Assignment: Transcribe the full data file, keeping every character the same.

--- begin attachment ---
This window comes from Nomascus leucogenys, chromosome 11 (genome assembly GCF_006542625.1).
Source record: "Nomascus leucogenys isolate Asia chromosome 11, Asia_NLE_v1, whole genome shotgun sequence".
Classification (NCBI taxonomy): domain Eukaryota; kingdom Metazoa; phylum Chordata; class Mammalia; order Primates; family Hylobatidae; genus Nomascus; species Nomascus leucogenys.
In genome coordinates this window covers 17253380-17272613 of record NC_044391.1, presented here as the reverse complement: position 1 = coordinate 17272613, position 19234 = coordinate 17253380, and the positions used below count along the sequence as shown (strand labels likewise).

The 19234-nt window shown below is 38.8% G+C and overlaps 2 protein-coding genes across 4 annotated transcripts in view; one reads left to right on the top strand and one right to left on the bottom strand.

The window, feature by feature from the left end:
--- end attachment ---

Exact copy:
This window comes from Nomascus leucogenys, chromosome 11 (genome assembly GCF_006542625.1).
Source record: "Nomascus leucogenys isolate Asia chromosome 11, Asia_NLE_v1, whole genome shotgun sequence".
Classification (NCBI taxonomy): domain Eukaryota; kingdom Metazoa; phylum Chordata; class Mammalia; order Primates; family Hylobatidae; genus Nomascus; species Nomascus leucogenys.
In genome coordinates this window covers 17253380-17272613 of record NC_044391.1, presented here as the reverse complement: position 1 = coordinate 17272613, position 19234 = coordinate 17253380, and the positions used below count along the sequence as shown (strand labels likewise).

The 19234-nt window shown below is 38.8% G+C and overlaps 2 protein-coding genes across 4 annotated transcripts in view; one reads left to right on the top strand and one right to left on the bottom strand.

The window, feature by feature from the left end: